An example of displaying the polar coordinates will now be described.

If the measured point Q, the set up point S, and the optical axis 0 of the main body 20 are positioned as shown in FIG. 12a, the points Q and S are displayed on a face 58A of the displaying portion 58 and further r and θ are displayed thereon in the form of polar coordinates where r is a radius vector from the measured point Q as a pole to the set up point S and θ is a direction or deviation angle of the set up point S with respect to an original line W corresponding to the optical axis 0 as shown in FIG. 12b. If the points Q and S coincides with the optical axis 0 as shown in FIG. 13a, the direction and the original line W coincide with each other as shown in FIG. 13b.

If a coincidence is brought about between the coordinate system of the distance D to the point Q and horizontal and vertical angles H, V and the coordinate system of the set out point S(xS, YS), r and θ are represented as follows: ##EQU1##

When the set up point S is determined in the above manner, the worker causes the controlling and calculating portion 47 to judge that the determination of the set up point S is completed (S. 20). Next, the controlling and calculating portion 47 judges whether all the measurement is completed or not (S. 21). If all the measurement is not completed, a step for determining another set up point is selected (S. 22). The stage goes back to Step 3 from which the same procedures are repeated.

Referring to visible light guided to the focusing mirror 30 via the objective lens 25, optical path splitting prism 27, focusing lens 28, and Porro prism 29, the worker can observe a visible image formed on the focusing mirror 30 through the eyepiece 31 and can collimate, for example, the corner-cube reflector 11 by adjusting the focusing lens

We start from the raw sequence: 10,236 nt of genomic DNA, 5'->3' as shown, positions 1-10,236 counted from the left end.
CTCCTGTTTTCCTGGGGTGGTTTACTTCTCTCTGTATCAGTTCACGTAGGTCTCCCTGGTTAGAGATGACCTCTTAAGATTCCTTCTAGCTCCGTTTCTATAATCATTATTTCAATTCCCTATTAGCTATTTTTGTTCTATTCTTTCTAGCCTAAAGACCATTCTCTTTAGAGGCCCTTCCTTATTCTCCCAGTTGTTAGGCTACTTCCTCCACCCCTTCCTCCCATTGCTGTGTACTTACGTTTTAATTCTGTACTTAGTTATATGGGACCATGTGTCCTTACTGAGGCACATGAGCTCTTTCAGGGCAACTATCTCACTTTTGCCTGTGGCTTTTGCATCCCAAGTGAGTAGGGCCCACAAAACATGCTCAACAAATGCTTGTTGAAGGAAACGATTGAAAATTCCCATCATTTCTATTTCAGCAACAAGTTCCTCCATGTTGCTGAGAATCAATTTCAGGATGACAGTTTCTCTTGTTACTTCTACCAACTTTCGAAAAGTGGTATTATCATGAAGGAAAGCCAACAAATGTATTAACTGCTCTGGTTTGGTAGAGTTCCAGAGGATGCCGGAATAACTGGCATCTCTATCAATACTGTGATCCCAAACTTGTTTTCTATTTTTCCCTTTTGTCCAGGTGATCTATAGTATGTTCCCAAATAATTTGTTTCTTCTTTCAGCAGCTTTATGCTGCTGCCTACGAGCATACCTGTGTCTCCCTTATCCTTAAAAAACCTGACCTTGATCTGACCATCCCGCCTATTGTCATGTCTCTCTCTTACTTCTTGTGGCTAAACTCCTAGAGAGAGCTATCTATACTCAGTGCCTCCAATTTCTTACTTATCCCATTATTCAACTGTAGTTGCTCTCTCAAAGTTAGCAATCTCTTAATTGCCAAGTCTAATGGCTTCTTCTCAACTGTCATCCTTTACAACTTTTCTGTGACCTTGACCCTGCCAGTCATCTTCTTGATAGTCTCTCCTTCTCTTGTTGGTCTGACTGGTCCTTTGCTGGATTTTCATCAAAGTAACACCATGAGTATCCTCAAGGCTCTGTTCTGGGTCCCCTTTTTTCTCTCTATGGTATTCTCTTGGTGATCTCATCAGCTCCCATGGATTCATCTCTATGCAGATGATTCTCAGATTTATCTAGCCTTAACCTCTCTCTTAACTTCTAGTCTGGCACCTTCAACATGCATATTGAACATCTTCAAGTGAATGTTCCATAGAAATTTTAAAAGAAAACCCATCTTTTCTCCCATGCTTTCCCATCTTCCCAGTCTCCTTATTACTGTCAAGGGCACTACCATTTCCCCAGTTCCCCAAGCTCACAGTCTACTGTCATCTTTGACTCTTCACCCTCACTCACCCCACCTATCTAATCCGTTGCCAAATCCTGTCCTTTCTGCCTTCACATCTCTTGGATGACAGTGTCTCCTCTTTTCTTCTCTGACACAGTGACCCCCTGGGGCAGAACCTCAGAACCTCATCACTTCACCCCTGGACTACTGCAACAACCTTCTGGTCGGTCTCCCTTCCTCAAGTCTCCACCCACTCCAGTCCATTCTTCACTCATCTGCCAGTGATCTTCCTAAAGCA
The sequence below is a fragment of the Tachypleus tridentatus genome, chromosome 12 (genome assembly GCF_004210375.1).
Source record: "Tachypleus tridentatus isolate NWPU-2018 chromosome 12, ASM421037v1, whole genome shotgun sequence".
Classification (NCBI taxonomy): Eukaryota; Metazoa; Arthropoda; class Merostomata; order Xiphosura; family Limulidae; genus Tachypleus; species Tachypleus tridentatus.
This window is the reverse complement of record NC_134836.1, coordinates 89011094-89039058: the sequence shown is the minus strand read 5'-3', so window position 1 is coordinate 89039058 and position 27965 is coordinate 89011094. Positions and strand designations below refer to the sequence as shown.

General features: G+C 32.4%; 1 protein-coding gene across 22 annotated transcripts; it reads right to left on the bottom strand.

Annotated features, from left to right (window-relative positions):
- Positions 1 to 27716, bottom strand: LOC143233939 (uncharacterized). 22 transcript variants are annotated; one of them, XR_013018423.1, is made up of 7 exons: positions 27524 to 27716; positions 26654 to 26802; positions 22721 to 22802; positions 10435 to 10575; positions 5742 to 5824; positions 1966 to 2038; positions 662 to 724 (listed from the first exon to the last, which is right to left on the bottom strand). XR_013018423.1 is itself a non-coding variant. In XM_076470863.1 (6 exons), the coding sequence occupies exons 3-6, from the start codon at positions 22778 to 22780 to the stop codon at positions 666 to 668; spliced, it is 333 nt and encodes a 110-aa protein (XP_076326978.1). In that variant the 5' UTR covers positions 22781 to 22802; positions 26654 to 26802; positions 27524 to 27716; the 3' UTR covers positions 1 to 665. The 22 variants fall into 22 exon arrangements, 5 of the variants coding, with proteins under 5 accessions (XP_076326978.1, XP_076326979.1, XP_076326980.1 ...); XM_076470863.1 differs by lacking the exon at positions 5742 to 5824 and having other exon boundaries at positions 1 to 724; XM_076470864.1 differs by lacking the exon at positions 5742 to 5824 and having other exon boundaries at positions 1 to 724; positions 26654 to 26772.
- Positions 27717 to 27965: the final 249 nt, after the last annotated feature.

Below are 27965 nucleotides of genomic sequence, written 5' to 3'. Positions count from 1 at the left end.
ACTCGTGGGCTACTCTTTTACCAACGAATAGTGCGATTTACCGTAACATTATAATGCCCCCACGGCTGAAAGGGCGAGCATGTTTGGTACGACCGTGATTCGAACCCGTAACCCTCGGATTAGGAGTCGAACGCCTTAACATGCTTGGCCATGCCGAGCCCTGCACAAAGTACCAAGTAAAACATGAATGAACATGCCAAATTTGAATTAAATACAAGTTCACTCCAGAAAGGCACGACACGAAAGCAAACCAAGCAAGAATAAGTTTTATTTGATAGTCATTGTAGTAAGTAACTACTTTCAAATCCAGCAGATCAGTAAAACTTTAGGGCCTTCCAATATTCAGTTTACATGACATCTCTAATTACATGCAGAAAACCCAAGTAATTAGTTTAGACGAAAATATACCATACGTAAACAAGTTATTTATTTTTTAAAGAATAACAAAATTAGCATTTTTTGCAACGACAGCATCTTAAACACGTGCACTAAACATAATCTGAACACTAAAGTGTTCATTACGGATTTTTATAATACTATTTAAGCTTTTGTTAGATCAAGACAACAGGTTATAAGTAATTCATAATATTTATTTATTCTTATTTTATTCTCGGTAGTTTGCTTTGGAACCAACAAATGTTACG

The invention is not limited to the above embodiment. Instead of that the flashing state of the mode displaying lamp 54 is changed to confirm the tracking or measuring mode, the color of the lamp 54 may be changed to do so. Further, instead of mounting the mode displaying lamp 54 on the main body 20, the lamp 54 may be mounted on the terminal portion 13 so that mode information about the controlling and calculating portion 47 is transferred from the wireless communicator 15 to the terminal portion 13 to display the mode of the main body 20 on the terminal portion 13.

Since the surveying instrument according to the invention is arranged as mentioned above, it is accomplished without any trouble that no worker is stationed on the side of the main body of the instrument. Especially, it is possible to confirm whether the position of the target located away from the terminal portion has been measured or not.

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Classifications
U.S. Classification250/203.1, 356/141.4, 250/559.38
International ClassificationG01C15/00, G01S7/499, G01C3/00, G01S17/66
Cooperative ClassificationG01S17/66, G01C15/002, G01S7/499
European ClassificationG01S17/66, G01C15/00A
Legal Events
DateCodeEventDescription
Apr 1, 1994ASAssignment
Owner name: KABUSHIKI KAISHA TOPCON, JAPAN
Free format text: ASSIGNMENT OF ASSIGNORS INTEREST;ASSIGNORS:SAKIMURA, RITSUO;KIMURA, KAZUAKI;INABA, HIROSHI;REEL/FRAME:006916/0705
Effective date: 19940308
Jan 29, 1999FPAYFee payment
Year of fee payment: 4
Feb 7, 2003FPAYFee payment
Year of fee payment: 8
Jan 12, 2007FPAYFee payment
Year of fee payment: 12